U.S. Government Policy Issues Affecting U.S. Business Activities in China
GGD-94-94: Published: May 4, 1994. Publicly Released: May 16, 1994.
- Full Report:
Pursuant to a congressional request, GAO reviewed U.S. policies and programs that affect U.S. business activities in China, focusing on: (1) factors affecting the U.S.-China trade relationship; (2) U.S. and international programs that promote bilateral trade and support Chinese economic development; (3) U.S. policies that may decrease U.S. business opportunities in China; and (4) U.S. efforts to balance its economic, human rights, security, and other interests in China.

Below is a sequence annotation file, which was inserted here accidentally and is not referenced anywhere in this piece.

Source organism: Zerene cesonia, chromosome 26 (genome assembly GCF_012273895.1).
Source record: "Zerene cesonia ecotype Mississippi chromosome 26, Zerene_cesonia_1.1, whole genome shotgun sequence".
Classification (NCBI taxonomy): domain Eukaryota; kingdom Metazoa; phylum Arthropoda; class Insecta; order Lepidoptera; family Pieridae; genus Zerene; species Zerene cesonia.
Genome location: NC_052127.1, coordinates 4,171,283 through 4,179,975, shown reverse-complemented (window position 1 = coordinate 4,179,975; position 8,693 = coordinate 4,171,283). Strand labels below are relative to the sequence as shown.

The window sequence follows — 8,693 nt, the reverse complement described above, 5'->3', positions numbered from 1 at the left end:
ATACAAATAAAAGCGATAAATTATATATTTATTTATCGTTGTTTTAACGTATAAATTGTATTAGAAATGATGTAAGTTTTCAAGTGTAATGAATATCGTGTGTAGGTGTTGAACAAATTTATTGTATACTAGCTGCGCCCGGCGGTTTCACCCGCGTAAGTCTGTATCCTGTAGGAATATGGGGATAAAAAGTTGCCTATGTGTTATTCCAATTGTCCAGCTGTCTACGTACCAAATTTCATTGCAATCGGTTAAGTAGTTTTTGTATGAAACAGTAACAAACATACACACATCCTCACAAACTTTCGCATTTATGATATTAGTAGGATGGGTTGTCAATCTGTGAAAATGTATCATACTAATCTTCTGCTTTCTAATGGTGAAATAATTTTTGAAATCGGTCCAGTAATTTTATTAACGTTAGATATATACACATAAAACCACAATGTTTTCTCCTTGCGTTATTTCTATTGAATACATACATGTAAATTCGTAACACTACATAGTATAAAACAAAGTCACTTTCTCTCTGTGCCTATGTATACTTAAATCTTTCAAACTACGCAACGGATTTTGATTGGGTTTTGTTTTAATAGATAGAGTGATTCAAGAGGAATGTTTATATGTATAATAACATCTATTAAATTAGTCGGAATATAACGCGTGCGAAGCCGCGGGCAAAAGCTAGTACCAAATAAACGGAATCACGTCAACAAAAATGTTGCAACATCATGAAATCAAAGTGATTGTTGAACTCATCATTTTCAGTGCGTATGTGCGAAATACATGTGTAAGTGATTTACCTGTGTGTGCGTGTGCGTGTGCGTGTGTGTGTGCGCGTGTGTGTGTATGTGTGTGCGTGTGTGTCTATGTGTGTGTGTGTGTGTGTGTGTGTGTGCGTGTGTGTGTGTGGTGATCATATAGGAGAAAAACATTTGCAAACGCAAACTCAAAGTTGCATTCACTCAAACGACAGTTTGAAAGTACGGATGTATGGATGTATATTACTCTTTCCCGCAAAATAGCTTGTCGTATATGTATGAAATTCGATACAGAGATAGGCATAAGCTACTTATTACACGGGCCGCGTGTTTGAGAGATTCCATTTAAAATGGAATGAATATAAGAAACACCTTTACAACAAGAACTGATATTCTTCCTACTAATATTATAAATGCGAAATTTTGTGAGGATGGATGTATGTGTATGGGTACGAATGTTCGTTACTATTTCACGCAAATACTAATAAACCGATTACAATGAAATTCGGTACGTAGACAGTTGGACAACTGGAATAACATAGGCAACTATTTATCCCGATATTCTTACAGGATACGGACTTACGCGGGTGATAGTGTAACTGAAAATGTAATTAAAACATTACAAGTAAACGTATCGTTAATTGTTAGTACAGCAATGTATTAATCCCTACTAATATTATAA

GAO found that: (1) since 1970, China has made significant efforts to liberalize its economic and trade policies and encourage private enterprise; (2) U.S.-China bilateral trade and U.S. business investments in China have grown significantly; (3) China's economic development strategy presents opportunities for U.S. trade and investment in industries where U.S. companies are competitive; (4) a number of U.S. agencies and multilateral lending institutions have programs that support China's economic development, oversee China's compliance with international trade policies, and facilitate U.S. business activities; (5) most public and private sector officials consider the uncertainty surrounding the annual renewal of China's most-favored-nation (MFN) trade status as the most important issue affecting U.S.-China economic relations; (6) the United States needs to evaluate the impact of approving or revoking MFN status on its foreign policy, security, economic, and human rights interests in China; (7) many U.S. companies have expressed concern that unilateral and multilateral export controls and the limited availability of federal business funding hinder U.S. business activities in China; and (8) the United States needs to balance its conflicting trade, human rights, technology transfer, and nonproliferation policies if its business and trade promotion efforts are to succeed.